Thursday, October 2, 2008

Adequate Yearly Progress

One of the requirements of No Child Left Behind is that schools make Adequate Yearly Progress (AYP). The US Department of Education defines AYP as follows.

Under No Child Left Behind, each state has developed and implemented measurements for determining whether its schools and local educational agencies (LEAs) are making adequate yearly progress (AYP). AYP is an individual state's measure of progress toward the goal of 100 percent of students achieving to state academic standards in at least reading/language arts and math. It sets the minimum level of proficiency that the state, its school districts, and schools must achieve each year on annual tests and related academic indicators. Parents whose children are attending Title I (low-income) schools that do not make AYP over a period of years are given options to transfer their child to another school or obtain free tutoring (supplemental educational services).

Of course, the goal of 100% of students (including ELL and special education students) achieving state academic standards is impossible. According to MassPartners for Public Schools, 74% of public schools in Massachusetts will fail to meet AYP by 2014. Since Massachusetts tends toward the top in various categories of academic achievement the situation will be worse in other states.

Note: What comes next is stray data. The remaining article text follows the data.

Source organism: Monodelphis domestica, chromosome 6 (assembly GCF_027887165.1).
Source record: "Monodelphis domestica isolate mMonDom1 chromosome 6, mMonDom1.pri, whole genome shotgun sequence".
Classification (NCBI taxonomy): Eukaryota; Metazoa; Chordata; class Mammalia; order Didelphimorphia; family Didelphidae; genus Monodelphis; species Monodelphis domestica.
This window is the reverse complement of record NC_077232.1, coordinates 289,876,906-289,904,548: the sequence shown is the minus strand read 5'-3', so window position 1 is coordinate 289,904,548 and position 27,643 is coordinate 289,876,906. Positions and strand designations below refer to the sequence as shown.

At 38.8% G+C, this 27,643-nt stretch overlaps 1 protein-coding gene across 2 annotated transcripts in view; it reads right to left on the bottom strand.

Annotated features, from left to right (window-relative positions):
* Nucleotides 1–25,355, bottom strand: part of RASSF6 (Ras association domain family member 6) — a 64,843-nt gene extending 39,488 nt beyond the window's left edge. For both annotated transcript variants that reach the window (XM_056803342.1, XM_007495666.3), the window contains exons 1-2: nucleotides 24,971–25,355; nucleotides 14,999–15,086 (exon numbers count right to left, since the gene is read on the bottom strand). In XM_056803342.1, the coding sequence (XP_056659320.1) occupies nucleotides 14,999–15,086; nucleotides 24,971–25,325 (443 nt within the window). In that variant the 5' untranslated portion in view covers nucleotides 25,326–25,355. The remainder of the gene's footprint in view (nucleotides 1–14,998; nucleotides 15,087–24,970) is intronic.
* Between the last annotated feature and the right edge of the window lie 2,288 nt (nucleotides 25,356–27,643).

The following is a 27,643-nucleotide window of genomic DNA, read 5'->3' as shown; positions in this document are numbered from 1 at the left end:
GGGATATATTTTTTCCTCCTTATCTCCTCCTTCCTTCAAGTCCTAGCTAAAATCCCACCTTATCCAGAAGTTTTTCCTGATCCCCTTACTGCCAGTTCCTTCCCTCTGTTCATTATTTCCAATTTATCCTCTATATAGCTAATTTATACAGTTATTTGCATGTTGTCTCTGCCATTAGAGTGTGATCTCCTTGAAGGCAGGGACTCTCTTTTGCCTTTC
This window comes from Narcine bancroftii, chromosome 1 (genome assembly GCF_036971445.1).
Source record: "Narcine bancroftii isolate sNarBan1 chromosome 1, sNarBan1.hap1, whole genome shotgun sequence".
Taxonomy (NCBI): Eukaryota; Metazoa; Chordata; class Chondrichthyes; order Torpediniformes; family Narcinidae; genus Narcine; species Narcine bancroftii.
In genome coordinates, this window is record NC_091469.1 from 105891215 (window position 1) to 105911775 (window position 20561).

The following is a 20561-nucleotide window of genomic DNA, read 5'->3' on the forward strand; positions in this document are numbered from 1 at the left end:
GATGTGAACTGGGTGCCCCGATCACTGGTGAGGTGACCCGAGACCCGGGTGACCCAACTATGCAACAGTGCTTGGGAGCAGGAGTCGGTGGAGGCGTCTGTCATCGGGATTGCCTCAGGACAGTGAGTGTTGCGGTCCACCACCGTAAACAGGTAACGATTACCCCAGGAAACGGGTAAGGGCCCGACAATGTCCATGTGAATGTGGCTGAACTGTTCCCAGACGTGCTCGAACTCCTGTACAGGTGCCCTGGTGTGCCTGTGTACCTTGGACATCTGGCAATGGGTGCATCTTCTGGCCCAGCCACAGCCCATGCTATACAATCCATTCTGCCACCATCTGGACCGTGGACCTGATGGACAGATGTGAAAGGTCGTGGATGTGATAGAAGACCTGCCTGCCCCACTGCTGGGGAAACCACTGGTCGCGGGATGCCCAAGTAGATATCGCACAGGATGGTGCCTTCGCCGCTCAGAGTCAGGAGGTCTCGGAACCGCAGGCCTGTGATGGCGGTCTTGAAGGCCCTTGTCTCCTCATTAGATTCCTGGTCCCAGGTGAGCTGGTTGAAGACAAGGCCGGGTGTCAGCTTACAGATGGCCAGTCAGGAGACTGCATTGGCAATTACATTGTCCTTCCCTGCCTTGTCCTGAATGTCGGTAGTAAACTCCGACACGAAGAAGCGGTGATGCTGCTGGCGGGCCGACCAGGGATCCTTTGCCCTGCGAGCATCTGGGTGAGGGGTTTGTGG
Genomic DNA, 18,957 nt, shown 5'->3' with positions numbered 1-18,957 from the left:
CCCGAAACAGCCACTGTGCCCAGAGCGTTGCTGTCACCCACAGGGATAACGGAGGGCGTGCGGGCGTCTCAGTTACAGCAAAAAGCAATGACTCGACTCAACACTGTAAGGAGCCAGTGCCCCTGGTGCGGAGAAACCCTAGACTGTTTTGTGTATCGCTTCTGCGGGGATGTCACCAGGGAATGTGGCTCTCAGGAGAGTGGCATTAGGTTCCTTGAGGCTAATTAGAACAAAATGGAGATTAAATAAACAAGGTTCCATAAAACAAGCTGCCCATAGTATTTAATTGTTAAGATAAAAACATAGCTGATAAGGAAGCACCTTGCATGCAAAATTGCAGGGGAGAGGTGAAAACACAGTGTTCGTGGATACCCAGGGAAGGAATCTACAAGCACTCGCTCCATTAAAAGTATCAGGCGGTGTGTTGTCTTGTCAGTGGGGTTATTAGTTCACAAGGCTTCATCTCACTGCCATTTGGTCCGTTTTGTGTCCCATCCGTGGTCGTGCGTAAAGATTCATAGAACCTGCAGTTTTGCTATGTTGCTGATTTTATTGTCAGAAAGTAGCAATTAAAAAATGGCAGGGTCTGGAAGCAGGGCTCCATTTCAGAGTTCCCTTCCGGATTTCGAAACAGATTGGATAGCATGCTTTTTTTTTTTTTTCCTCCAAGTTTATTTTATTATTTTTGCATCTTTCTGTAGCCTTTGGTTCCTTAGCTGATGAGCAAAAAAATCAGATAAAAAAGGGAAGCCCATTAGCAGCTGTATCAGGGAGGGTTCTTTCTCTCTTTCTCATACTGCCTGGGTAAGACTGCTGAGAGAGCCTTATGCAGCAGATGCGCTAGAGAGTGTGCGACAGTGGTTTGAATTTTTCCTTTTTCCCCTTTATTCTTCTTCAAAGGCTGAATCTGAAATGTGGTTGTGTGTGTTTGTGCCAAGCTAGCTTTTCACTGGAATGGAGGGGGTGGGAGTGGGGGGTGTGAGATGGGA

In the meantime, parents who children attend low income schools that do not meet AYP over a period of years can elect to transfer their children to another school or obtain free tutoring. But not all parents can take advantage of the possibility of transferring to other schools. Some schools find that only parents with means can easily arrange to move their children to other schools.

But what’s ridiculous about the demand for AYP is that it fails to recognize the extraordinary challenges that some schools face. Schools with large ELL and special education populations will have little chance to meet the standard of 100% proficiency (if students meet the standard for proficiency it seems unlikely they qualify for special education. The same is true for ELL students).

Yesterday I heard about a school which serves new immigrants that has failed to meet AYP goals for at least two years and now faces being reorganized. The principal and teachers are being told that they have failed their students because they have been unable to get students who speak little if any English when they arrive at the school to reach academic proficiency. Certainly these teachers and the principal should be held accountable to some standard but not the standard of academic proficiency. This is grossly unfair and points to the urgency of revising (or scrapping) at least some of the provisions of No Child Left Behind.